Aside from great high profile work like the Exorcist, the 70s threatens to be eclipsed in the history of the horror film. It is remembered as the decade of slasher junk (the best of the sad field possibly being Halloween). Outshone by the pacesetting 30s, the lovable drive in schlock of the 50s, the emergence of Hammer style horror in the 60s and the flashy 80s (whose mature arrival was heralded by Alien in 1979), the 70s can really slip through the cracks. That's a pity too. Films like Embryo and Sisters, which tried to disturb you at a primal level rather than simply shock, deserve their place among the gems of any decade.
Those who have seen this film generally relate that Carrera's character in Embryo evolves into a murderous psycho, and they imply that is the crux of the thing. Her willingness to kill anybody in her way is certainly one of the sources of tension in the scenario. But when I saw this film for the first time yesterday, it struck me primarily as a tragedy. A double one at that...
Hudson and people he cares about deeply are threatened life and limb by Carrera's Victoria. But this isn't just another raging serial nut flick. One need only look at WHY she is killing. She is eliminating obstacles to the continuation of her existence. It's not putting too fine a point on it to describe her as a woman fighting for her life as though she is drowning. --Survival. Dropped more abruptly than most of us into a world into which she never asked to be born-- like Roy Batty in Blade Runner or the running, thinking clone in Simak's classic short story Goodnight Mr. James-- she learns that life, having once been tasted, is worth doing anything to hang on to.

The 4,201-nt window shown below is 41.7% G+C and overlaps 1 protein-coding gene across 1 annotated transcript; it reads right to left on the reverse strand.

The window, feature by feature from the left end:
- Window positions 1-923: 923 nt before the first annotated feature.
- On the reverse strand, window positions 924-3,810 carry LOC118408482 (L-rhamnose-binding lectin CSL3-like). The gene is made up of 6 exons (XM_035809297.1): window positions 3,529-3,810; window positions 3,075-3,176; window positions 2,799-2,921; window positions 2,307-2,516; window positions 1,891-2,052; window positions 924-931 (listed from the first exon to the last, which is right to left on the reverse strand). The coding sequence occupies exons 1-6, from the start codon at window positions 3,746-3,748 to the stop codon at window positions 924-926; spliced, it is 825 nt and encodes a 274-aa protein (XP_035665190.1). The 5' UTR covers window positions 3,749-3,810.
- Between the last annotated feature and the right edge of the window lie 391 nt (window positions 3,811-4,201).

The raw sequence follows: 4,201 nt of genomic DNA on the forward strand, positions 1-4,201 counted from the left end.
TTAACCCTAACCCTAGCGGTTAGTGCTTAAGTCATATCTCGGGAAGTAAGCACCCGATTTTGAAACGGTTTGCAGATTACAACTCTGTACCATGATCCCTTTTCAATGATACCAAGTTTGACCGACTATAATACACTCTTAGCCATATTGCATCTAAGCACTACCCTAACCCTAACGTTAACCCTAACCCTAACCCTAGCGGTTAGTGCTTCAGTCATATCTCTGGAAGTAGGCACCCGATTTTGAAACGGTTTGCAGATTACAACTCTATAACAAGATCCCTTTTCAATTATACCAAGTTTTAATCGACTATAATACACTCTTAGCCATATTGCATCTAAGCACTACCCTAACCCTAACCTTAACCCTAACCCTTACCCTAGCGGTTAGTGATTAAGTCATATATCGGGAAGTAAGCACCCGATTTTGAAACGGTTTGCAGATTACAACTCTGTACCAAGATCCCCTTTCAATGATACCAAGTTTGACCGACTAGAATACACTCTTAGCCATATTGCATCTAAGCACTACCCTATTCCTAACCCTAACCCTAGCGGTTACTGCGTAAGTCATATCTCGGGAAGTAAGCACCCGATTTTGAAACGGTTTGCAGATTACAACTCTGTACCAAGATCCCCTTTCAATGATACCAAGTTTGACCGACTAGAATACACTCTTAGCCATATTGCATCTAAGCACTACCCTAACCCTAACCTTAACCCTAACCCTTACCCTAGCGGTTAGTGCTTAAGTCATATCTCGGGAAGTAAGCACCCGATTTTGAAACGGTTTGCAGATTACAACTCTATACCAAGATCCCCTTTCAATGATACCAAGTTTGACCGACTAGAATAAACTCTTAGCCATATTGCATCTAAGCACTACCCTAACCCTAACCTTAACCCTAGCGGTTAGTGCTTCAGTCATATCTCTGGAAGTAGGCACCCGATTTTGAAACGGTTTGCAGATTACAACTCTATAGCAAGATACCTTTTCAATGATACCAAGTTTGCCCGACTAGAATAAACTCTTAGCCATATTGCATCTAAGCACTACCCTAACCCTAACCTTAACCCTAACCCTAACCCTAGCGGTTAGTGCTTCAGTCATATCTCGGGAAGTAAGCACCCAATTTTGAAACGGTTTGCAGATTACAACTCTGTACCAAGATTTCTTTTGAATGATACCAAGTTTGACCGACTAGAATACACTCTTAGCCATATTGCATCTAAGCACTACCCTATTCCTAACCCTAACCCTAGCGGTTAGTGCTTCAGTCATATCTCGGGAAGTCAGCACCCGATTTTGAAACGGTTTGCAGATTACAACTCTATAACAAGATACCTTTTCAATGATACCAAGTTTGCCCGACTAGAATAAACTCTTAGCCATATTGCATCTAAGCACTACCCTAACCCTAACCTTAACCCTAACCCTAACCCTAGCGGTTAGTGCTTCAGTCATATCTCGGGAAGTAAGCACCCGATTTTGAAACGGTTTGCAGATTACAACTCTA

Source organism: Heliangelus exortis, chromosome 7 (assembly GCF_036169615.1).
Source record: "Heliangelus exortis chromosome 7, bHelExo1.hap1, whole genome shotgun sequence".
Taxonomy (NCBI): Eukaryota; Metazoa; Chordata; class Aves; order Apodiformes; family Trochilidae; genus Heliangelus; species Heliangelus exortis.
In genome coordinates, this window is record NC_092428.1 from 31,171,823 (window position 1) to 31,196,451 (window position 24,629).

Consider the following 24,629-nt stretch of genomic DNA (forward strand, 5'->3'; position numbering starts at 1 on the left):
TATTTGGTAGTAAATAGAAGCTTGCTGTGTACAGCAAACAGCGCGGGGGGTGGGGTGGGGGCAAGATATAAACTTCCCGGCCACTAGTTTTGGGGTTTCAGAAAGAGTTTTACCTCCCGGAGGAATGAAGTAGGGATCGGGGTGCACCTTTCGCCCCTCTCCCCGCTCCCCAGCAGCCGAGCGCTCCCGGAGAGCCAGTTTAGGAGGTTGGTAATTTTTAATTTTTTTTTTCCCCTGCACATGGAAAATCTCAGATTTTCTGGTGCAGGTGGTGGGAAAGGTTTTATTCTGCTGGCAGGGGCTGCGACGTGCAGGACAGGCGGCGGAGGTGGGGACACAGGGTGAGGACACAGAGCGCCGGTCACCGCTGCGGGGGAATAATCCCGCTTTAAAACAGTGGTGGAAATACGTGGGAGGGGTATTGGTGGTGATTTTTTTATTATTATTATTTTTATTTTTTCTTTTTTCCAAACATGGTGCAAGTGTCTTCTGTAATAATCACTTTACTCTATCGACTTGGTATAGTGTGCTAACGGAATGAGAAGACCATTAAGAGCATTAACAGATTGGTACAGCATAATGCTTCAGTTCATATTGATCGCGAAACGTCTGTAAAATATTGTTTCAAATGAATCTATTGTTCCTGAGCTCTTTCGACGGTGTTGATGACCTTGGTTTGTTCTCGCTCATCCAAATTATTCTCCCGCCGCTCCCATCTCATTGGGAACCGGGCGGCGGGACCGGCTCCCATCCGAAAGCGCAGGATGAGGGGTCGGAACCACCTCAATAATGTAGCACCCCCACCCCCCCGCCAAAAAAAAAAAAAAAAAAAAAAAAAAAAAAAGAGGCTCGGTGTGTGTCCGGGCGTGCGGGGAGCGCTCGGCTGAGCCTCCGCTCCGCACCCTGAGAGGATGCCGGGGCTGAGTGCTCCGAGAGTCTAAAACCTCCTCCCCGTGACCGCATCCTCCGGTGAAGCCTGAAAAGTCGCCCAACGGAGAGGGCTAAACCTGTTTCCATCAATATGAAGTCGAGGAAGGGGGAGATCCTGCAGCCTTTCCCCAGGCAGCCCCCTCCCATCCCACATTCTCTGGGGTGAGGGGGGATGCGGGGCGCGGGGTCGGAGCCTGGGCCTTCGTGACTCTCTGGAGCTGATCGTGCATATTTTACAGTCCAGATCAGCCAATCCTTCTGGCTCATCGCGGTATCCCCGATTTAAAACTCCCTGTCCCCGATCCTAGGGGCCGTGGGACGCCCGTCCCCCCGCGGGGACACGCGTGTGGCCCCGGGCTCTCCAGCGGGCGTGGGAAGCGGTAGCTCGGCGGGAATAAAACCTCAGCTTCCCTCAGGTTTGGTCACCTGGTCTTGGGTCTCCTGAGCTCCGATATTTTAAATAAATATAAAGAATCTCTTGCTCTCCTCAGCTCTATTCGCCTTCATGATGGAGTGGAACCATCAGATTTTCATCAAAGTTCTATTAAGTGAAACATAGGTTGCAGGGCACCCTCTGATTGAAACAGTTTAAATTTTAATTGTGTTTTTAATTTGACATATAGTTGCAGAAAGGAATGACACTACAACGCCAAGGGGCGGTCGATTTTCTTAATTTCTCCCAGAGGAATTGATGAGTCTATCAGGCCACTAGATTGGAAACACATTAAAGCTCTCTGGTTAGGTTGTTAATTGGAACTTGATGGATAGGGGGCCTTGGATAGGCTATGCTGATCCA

Complicating matters is the way she came into being, skipping the first 24 years of life, subliminally endowed with a staggering encyclopedic breadth of knowledge while in the incubator. This leaves her lacking a crucial something: the ability to distinguish between right and wrong. If she needs it, it's right to take it. If someone tries to stop her, they're wrong. She really doesn't know any better. That simple. As the story develops, to know her is to be in peril. It's her furious drive to survive that will eventually cost her and several characters everything.
Hudson's Dr. Holliston is compared to Dr. Frankenstein in this role, but he's actually a pretty good guy. His intentions are essentially altruistic. We learn that his wife miscarried twice before his son was born, and he's had an interest since then in research that could help miscarried infants survive. When he hits a dog at the beginning of the film, he plays a hunch and takes advantage of the moment to see if he can make the fetus within the dog survive. His success at this emboldens him to try it on a human. I wouldn't even say temerity or even too much ambition is the doctor's downfall. --Maybe just possessing a personal curiosity about life and death that the situation can't bear.
Perhaps inevitably, the end of Embryo contains an echo of the stronger Hudson flick Seconds. But it still packs a wallop in its own right. Ralph Nelson also directed Lilies of the Field. If he is only a hired hand as a director, and not an auteur, he is a really deft story teller anyway. Newer viewers may complain about the effects, but they do all they really need to. The special effects are simple, kept in a secondary, supporting relationship to the story; doesn't it seem silly, when you see a film like this, to think that things have become inverted to the point that it should ever be otherwise?
Review by tostinati from the Internet Movie Database.